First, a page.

Know someone who still needs supervision but is itching to have fun? Sounds like you have a tween on your hands. Fortunately, New York City is well-equipped to entertain and inspire your preteen kids—and score you some great family memories in the process. Here are 10 ideas (fine, 14, we couldn’t resist a few bonuses) to get you started.
1. Get your programs signed after a Broadway show
Manhattan's Broadway has lots of family-friendly musicals to see. After the show, hang out by the exit and make your program into a real keepsake with the stars’ autographs (tip: BYO Sharpie).
2. Catch a few thrills on the rides at Coney Island
Do your kids like to live on the edge (and are they tall enough)? Get ’em in line for the Thunderbolt or Cyclone roller coasters—and make sure you’ve got the stomach to join them. Slightly tamer excitement can be had on the log flume ride or the 150-foot-tall Wonder Wheel.
3. Eat some NYC pizza at an old-school pizza parlor
Or it can be somewhere new, whatever—just make sure you find an appropriate place for a cheesy slice, a charred coal-oven pie or a Neapolitan-style pizza. Paulie Gee’s, Totonno’s, Joe’s—the list goes on.
4. Skate the ramp at Homage
The centerpiece of this skate shop is an area for classes and all-ages open-skating sessions; don’t forget to look at the designer decks if you’re in need of a special gift for your young skater.
5. Inspect a guided missile submarine on the USS Intrepid
Climb aboard a decommissioned aircraft carrier to see warplanes, the inner workings of a ship, a test space shuttle and the USS Growler—a cramped sub where sailors spent months at a time at sea.
6. Take to the air by the Bronx River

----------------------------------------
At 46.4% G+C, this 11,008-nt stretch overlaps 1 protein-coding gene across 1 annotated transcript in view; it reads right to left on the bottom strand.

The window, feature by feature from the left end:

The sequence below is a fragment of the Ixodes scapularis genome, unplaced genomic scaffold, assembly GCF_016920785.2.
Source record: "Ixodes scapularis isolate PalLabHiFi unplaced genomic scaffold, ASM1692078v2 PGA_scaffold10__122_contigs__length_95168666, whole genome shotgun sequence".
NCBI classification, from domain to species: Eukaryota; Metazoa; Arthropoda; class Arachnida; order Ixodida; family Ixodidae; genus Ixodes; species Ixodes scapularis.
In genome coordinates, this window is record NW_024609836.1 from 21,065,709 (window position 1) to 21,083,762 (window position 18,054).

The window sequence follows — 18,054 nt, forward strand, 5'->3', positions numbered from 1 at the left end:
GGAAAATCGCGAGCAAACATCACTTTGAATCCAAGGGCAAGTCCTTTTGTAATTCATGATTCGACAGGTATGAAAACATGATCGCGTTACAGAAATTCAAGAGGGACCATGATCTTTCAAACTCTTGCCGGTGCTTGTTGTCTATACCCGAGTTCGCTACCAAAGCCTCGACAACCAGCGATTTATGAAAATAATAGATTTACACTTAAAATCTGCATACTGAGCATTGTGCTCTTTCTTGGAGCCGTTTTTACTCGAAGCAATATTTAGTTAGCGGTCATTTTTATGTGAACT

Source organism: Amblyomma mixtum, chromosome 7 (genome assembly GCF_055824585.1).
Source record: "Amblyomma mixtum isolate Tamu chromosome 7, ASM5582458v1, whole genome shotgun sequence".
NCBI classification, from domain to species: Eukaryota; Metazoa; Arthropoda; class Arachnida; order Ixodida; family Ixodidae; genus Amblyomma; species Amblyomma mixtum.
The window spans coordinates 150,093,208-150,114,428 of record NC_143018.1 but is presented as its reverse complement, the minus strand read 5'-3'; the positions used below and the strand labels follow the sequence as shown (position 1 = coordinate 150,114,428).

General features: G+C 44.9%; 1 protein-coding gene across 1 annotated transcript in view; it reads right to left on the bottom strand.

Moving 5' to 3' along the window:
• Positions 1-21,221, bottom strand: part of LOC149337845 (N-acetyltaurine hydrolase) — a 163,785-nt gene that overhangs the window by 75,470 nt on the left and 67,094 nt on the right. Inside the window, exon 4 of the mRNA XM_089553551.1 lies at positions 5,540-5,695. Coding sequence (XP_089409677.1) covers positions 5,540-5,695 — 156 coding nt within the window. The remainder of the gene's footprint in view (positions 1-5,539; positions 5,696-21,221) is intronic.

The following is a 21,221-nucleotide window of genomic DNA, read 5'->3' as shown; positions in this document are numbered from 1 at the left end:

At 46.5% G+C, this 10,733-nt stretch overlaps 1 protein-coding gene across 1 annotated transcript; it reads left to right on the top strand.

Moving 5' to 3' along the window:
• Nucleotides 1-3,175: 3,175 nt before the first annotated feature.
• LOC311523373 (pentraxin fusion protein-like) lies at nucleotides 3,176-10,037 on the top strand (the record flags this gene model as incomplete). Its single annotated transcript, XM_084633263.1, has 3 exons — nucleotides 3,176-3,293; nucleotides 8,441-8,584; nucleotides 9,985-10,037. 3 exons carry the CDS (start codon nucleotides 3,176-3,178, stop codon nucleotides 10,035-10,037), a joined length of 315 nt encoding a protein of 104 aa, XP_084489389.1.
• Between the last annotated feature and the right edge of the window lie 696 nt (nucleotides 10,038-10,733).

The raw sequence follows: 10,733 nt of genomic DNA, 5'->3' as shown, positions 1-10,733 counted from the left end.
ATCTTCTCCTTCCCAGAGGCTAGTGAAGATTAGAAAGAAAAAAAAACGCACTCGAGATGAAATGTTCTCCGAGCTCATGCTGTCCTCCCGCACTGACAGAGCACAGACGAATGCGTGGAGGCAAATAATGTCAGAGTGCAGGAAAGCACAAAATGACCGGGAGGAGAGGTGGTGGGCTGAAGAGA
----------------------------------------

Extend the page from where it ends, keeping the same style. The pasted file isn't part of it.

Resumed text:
Best known for its habitats for western lowland gorillas, leaping lemurs and Himalayan snow leopards, the Bronx Zoo has a feature that can put you up in the trees like some of its denizens: its aerial adventure center, which has a zipline and a ropes course. Kids as young as 7 can take part.
7. Come eye to eye with predators at the shark tank
The New York Aquarium’s Ocean Wonders: Sharksis its latest permanent exhibit, gathering nearly 20 species of the sharp-toothed fish by the Coney Island boardwalk (and yes, these animals can all be found in the deep waters off of New York’s shores).
8. Hit the heights at one of Manhattan’s sky-high observatories
9. Sketch pictures of wildflowers at the High Line
This westside elevated park has all kinds of uses: picnic spot, Instagram haven, observation deck for Chelsea architecture…but it’s also a great place to admire nature and put your kids’ observation and art skills into effect.
10. Cut a short film at Museum of the Moving Image
This cinematic museum offers lots of ways for aspiring directors to get creative: doing a bit of animation, trying their hand at sound editing . . . just make sure that the half dozen vintage video games at the end of the exhibit serve as a reward rather than the main attraction. Come to think of it, how long has it been since you’ve played Donkey Kong?
Bonus idea: Learn the finer arts of undercover work at Spyscape
Kids can test their detection and code-breaking skills here—which, along with the miniature world of Gulliver’s Gate and the 3-D wizardry of National Geographic Encounter, has brought a new level of techno-immersive attraction to Times Square.
Bonus idea, part two: Commune with nature in Snug Harbor
The arcing Allee, the Chinese Scholar’s Gardens rush of waterfalls and calm koi pond, and a maze of greenery are among the sights and sounds that make this Staten Island shoreside attraction stir all the senses.
Bonus idea, revisited: Play a round of scientific mini golf at Rocket Park
At the New York Hall of Science’s nine-hole course, keep in mind the kids will be learning about law-of-motion principles—gravity, propulsion—while trying their best to best your scores. As for the “rocket” part, two 100-foot spacecraft, once under NASA’s charge and then donated for World’s Fair display, loom above the field of play.
Another bonus idea: Eat your way along Arthur Avenue
You can watch homemade pasta get cut at Borgatti's, sample fresh ricotta and mozzarella at Calandra's, see cannoli filled to order at Madonia and chow down on giant, cured-meat-and-cheese-filled sandwiches at Mike's. Best to plan on some down time—or a very long, slow walk—after visiting the Bronx’s Little Italy.